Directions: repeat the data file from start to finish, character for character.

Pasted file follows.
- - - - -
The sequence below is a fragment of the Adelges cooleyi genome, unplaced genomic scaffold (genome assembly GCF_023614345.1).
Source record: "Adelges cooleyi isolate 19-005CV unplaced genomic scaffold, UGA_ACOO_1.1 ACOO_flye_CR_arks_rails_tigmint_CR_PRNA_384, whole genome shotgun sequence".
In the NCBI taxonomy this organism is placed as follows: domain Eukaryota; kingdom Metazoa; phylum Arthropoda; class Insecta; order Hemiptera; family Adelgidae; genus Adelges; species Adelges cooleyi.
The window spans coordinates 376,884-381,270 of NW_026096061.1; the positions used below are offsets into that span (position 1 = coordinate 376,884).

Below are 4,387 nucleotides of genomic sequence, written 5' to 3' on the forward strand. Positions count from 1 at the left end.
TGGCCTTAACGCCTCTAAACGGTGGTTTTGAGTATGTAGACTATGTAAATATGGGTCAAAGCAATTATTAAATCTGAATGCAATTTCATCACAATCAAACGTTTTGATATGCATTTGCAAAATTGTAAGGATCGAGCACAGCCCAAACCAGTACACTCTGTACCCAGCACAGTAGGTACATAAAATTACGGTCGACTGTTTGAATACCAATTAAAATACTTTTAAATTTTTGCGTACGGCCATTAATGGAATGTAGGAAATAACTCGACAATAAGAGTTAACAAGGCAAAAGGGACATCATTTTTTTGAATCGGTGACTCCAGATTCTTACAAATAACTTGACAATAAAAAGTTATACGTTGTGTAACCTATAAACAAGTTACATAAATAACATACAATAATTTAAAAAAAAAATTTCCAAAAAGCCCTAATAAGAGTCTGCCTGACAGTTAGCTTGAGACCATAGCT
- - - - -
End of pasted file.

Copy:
The sequence below is a fragment of the Adelges cooleyi genome, unplaced genomic scaffold (genome assembly GCF_023614345.1).
Source record: "Adelges cooleyi isolate 19-005CV unplaced genomic scaffold, UGA_ACOO_1.1 ACOO_flye_CR_arks_rails_tigmint_CR_PRNA_384, whole genome shotgun sequence".
In the NCBI taxonomy this organism is placed as follows: domain Eukaryota; kingdom Metazoa; phylum Arthropoda; class Insecta; order Hemiptera; family Adelgidae; genus Adelges; species Adelges cooleyi.
The window spans coordinates 376,884-381,270 of NW_026096061.1; the positions used below are offsets into that span (position 1 = coordinate 376,884).

Below are 4,387 nucleotides of genomic sequence, written 5' to 3' on the forward strand. Positions count from 1 at the left end.
TGGCCTTAACGCCTCTAAACGGTGGTTTTGAGTATGTAGACTATGTAAATATGGGTCAAAGCAATTATTAAATCTGAATGCAATTTCATCACAATCAAACGTTTTGATATGCATTTGCAAAATTGTAAGGATCGAGCACAGCCCAAACCAGTACACTCTGTACCCAGCACAGTAGGTACATAAAATTACGGTCGACTGTTTGAATACCAATTAAAATACTTTTAAATTTTTGCGTACGGCCATTAATGGAATGTAGGAAATAACTCGACAATAAGAGTTAACAAGGCAAAAGGGACATCATTTTTTTGAATCGGTGACTCCAGATTCTTACAAATAACTTGACAATAAAAAGTTATACGTTGTGTAACCTATAAACAAGTTACATAAATAACATACAATAATTTAAAAAAAAAATTTCCAAAAAGCCCTAATAAGAGTCTGCCTGACAGTTAGCTTGAGACCATAGCT